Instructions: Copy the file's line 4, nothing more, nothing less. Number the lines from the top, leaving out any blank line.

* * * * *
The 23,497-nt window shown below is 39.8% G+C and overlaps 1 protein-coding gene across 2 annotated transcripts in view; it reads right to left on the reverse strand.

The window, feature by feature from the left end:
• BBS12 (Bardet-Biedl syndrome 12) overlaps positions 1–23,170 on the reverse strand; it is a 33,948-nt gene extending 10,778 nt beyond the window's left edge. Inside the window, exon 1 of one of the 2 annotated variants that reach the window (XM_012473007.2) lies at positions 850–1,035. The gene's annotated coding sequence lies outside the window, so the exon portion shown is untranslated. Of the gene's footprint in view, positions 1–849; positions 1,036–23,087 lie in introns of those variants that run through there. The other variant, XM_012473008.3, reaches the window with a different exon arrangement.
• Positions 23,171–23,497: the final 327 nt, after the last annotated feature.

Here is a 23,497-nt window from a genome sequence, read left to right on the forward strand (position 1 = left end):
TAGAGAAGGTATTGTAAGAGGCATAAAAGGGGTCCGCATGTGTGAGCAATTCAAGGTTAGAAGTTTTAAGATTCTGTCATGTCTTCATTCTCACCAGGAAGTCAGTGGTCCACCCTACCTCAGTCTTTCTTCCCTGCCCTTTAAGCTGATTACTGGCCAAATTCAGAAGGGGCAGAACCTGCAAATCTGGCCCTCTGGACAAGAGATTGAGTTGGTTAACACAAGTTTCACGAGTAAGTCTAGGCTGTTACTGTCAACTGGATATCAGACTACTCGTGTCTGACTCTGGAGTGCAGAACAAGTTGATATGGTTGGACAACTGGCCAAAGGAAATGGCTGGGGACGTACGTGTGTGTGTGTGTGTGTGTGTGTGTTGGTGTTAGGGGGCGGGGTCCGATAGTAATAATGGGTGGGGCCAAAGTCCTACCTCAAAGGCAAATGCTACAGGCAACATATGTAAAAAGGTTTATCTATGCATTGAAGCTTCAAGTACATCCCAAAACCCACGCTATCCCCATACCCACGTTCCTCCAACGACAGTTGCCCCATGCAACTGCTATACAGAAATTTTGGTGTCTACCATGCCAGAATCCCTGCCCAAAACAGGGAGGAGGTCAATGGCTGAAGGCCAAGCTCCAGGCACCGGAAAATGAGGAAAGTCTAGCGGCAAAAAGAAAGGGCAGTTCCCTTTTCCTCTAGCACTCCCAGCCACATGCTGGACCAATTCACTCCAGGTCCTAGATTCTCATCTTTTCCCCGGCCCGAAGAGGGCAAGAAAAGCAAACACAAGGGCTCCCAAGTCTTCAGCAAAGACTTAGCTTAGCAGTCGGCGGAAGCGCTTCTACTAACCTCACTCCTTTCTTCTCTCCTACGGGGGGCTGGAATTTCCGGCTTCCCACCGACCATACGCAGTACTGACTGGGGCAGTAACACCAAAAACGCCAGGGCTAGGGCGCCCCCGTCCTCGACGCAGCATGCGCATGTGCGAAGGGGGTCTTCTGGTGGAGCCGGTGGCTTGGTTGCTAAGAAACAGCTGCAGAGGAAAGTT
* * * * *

• Positions 23,171–23,497: the final 327 nt, after the last annotated feature.